After working as a civil rights attorney for 16 years—including as a U.S. Department of Justice trial attorney representing the federal government in dozens of cases around the country—Valerie Simons transitioned to CU Boulder, where she has led Title IX compliance since 2014.
Now, as associate vice chancellor and Title IX coordinator for the Office of Institutional Equity and Compliance (OIEC), she has the opportunity to share her hard-won knowledge with the entire state as the chair of the Colorado Sexual Misconduct Advisory Committee.
Simons is among 11 individuals serving on the state committee, which will issue recommendations on new processes designed to align with Title IX rule changes expected this year.
In December, Angie Paccione, executive director of the Colorado Department of Higher Education, lauded the “wealth of experience and expertise” brought by Simons and others. Simons said she hoped the experience would enable her “to contribute to a statewide effort dedicated to fostering safe learning environments free of sex-based discrimination, violence and harassment and ensuring equitable processes and procedures.”
Enacted in 1972, Title IX prohibits discrimination on the basis of sex in educational settings that receive federal funds. This year, the U.S. Department of Education is expected to announce rule changes to the pioneering law regarding the adjudication of sexual misconduct cases on college campuses and in K-12 schools. The new regulations would impact the entire CU system of four campuses and its systemwide Sexual Misconduct Policy, Simons said.
Once issued, system administration officials, in collaboration with campus Title IX officers, will review the new regulations to determine what changes might be necessary to CU’s policies and procedures to ensure compliance.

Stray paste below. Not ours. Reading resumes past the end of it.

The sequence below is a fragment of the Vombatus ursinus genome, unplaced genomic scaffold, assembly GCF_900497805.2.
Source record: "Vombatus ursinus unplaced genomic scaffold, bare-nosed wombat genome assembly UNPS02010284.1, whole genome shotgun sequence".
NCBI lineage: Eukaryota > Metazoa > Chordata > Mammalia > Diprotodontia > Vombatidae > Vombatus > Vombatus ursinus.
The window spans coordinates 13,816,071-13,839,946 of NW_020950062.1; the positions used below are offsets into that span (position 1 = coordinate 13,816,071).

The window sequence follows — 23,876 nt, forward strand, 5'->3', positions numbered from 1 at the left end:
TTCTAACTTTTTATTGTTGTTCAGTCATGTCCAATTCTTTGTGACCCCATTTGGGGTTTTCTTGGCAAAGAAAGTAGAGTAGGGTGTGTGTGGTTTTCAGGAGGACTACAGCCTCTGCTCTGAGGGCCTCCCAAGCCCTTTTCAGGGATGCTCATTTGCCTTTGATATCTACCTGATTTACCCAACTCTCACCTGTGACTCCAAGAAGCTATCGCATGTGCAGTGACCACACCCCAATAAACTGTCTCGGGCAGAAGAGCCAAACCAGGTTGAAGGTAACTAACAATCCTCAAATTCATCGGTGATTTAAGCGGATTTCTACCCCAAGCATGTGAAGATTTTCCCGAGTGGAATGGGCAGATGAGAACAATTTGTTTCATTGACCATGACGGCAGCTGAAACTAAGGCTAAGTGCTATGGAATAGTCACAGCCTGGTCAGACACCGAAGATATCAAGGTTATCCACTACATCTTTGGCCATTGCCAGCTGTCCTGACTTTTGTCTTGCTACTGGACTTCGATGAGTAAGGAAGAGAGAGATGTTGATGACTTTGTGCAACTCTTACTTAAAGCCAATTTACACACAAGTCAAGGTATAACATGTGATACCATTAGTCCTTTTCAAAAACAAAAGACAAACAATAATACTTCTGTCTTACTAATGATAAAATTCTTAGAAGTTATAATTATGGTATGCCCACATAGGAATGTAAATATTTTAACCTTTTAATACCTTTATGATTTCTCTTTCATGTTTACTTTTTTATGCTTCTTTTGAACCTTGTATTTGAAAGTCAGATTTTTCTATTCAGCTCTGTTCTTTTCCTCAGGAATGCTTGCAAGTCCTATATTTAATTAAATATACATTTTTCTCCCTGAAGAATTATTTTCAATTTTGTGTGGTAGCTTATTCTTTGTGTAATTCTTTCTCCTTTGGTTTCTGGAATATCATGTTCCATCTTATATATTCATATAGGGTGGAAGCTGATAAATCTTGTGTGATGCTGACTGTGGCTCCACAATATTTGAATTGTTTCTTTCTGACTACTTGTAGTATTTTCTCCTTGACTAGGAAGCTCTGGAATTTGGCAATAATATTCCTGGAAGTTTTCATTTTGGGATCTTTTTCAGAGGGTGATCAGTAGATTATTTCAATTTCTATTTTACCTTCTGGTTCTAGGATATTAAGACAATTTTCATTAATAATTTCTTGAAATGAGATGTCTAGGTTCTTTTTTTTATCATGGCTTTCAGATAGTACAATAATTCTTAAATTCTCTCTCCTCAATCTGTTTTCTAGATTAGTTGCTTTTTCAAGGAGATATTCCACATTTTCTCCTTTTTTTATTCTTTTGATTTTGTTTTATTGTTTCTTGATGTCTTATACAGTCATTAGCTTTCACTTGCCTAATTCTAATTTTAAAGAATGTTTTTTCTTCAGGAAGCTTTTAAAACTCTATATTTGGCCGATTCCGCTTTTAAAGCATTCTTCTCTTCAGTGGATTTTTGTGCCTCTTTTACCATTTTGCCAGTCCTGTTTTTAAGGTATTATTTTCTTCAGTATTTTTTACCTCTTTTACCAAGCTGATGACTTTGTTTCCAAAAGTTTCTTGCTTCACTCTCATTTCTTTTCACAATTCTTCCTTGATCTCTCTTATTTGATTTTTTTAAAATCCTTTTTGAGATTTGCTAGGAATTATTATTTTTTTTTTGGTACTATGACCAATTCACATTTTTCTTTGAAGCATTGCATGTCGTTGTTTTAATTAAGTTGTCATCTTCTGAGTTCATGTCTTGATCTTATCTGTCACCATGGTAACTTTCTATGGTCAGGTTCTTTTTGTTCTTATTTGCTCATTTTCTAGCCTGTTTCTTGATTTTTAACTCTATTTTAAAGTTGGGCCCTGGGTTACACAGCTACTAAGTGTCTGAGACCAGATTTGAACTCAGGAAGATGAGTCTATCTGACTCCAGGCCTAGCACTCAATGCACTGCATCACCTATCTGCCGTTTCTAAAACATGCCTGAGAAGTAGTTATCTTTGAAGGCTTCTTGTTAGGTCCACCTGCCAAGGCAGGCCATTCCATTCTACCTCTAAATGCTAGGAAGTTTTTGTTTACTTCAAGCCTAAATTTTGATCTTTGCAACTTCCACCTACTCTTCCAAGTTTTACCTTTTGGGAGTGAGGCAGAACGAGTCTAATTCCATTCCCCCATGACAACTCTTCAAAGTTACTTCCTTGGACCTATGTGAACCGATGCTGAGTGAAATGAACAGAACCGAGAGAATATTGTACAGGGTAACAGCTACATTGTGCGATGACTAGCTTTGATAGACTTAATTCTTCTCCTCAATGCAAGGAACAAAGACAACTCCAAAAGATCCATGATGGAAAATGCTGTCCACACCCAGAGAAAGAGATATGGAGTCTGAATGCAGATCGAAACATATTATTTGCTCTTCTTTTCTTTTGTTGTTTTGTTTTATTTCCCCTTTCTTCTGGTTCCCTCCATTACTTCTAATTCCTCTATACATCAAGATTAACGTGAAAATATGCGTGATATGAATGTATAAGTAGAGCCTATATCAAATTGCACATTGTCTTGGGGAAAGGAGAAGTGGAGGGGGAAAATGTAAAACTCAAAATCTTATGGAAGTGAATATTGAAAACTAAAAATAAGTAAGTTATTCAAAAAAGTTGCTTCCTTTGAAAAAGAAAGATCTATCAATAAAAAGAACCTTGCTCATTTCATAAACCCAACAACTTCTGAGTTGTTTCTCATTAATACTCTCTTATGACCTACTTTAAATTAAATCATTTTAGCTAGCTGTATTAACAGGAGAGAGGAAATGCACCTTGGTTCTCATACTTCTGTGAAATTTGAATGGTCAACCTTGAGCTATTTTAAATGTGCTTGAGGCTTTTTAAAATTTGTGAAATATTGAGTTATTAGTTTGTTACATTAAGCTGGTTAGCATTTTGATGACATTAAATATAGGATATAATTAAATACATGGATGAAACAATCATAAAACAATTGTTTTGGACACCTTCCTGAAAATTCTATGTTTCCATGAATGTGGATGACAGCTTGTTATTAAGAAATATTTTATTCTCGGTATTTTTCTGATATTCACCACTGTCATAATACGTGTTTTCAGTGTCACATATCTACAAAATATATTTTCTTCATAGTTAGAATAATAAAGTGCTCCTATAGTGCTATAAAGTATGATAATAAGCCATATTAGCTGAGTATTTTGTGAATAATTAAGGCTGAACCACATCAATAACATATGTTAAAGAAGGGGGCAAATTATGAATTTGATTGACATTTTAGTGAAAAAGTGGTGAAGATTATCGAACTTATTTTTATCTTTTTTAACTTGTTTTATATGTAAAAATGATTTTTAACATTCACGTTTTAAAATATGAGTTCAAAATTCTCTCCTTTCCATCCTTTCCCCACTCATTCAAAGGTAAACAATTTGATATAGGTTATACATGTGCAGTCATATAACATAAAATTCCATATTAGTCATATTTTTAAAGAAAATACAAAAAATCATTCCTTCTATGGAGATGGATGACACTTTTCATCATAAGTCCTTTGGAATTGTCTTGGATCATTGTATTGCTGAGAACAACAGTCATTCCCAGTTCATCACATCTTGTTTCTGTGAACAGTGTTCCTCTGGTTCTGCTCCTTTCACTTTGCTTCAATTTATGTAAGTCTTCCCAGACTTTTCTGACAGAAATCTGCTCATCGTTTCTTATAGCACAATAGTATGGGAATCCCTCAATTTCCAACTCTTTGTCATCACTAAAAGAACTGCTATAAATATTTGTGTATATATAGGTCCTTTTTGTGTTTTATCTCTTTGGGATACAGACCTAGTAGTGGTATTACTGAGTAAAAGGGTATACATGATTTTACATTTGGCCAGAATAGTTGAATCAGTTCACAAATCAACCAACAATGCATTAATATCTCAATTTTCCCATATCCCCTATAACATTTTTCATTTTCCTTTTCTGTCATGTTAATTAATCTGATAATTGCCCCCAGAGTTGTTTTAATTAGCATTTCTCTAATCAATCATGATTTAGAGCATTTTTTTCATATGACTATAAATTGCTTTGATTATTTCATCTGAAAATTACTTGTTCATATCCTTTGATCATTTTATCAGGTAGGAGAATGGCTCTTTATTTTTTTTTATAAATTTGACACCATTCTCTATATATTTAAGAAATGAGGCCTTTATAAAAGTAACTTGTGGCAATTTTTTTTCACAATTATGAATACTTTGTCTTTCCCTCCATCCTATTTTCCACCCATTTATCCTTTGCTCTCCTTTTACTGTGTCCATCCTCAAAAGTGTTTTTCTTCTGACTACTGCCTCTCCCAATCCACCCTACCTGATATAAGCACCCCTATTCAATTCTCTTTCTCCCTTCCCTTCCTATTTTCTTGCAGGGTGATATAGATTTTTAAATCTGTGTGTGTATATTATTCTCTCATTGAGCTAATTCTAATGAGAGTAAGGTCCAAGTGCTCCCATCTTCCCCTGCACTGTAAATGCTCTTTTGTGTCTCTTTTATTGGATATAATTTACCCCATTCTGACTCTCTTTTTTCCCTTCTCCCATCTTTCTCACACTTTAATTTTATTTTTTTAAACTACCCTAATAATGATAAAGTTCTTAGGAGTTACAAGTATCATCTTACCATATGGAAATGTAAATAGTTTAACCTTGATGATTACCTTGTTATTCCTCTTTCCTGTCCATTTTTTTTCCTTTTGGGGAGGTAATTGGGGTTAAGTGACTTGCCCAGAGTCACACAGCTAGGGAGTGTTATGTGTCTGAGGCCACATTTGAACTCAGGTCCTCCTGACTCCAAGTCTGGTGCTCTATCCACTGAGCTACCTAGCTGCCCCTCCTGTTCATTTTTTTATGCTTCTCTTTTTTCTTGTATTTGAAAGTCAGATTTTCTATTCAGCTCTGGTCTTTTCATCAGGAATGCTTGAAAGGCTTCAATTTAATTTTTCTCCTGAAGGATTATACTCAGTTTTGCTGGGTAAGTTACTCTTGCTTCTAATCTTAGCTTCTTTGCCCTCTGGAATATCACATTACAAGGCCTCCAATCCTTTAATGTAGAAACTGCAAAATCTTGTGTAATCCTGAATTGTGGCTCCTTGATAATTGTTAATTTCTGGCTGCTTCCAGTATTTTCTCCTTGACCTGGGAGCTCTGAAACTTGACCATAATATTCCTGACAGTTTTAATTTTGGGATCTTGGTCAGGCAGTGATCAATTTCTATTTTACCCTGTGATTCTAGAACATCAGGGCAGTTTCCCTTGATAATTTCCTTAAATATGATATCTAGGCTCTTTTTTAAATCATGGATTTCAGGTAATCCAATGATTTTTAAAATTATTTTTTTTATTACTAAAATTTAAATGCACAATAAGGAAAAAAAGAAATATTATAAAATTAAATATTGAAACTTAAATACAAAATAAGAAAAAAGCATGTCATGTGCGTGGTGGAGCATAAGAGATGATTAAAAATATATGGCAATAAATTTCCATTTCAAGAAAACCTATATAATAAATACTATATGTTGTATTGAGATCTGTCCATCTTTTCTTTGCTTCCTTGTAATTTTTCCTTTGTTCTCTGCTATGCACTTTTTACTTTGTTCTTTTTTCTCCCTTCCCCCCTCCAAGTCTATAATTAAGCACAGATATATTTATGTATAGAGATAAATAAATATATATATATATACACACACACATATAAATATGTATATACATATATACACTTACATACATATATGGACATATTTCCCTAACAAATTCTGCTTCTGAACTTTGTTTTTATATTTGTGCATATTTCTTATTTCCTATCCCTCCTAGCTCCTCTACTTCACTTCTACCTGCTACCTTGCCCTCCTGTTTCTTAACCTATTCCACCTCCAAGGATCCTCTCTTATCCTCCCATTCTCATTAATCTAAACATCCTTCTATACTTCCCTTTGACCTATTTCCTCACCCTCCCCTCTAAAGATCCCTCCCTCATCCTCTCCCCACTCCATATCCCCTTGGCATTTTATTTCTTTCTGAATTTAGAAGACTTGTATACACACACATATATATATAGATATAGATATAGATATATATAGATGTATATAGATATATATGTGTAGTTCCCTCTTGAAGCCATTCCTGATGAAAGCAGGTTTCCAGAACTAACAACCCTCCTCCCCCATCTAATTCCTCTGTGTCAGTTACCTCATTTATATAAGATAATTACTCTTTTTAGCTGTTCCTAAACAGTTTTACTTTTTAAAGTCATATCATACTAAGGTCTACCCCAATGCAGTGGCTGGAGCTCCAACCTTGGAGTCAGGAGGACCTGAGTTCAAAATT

“Regardless of what happens,” Simons said, “the university remains committed to ensuring a safe, nondiscriminatory environment and fair processes for all parties.”
As CU Boulder’s chief Title IX executive, Simons leads a team of investigators, educators, and support service experts with decades of experience who work to ensure the university is in compliance with federal rules and university policy on protected-class discrimination and harassment and sexual misconduct, intimate partner abuse and stalking.
OIEC and partner offices, as demonstrated in OIEC’s most recent annual report, have implemented a series of innovative programs to enhance and expand the university’s response to sexual misconduct (including harassment and assault) and protected-class harassment and discrimination, and to educate students, faculty and staff.
At CU Boulder, protected classes include race, color, national origin, pregnancy, sex, age, disability, creed, religion, sexual orientation, gender identity, gender expression, veteran (military service) status, political affiliation and political philosophy.
Other achievements include the implementation of a tailored campus climate and sexual misconduct survey that provides the campus with a wealth of data to inform areas of success and improvement of the campus and to ensure an inclusive campus environment.
The office became the first university in the country to implement mandatory Bystander Intervention training for all incoming first-year and transfer students, and each year, Simons’ staff members conduct hundreds of trainings for thousands of students, faculty and staff.
Her team’s creative force led to the creation of the Don’t Ignore It campaign, which includes a public awareness campaign and a website that provides information about options for reporting concerns on campus, support resources on and off campus, and skills for helping others and addressing concerns.
OIEC also works closely with CU Athletics on gameday videos encouraging good fan behavior and other educational initiatives and awareness campaigns, and provides workshops and presentations to fraternities, sororities and other student groups and campus organizations.
“Education is a key component of what we do every day,” Simons said of her team’s work. “The more we know about Title IX and the power behind the law, the more we are able to create a safe academic environment for everyone who studies and works on our campus.”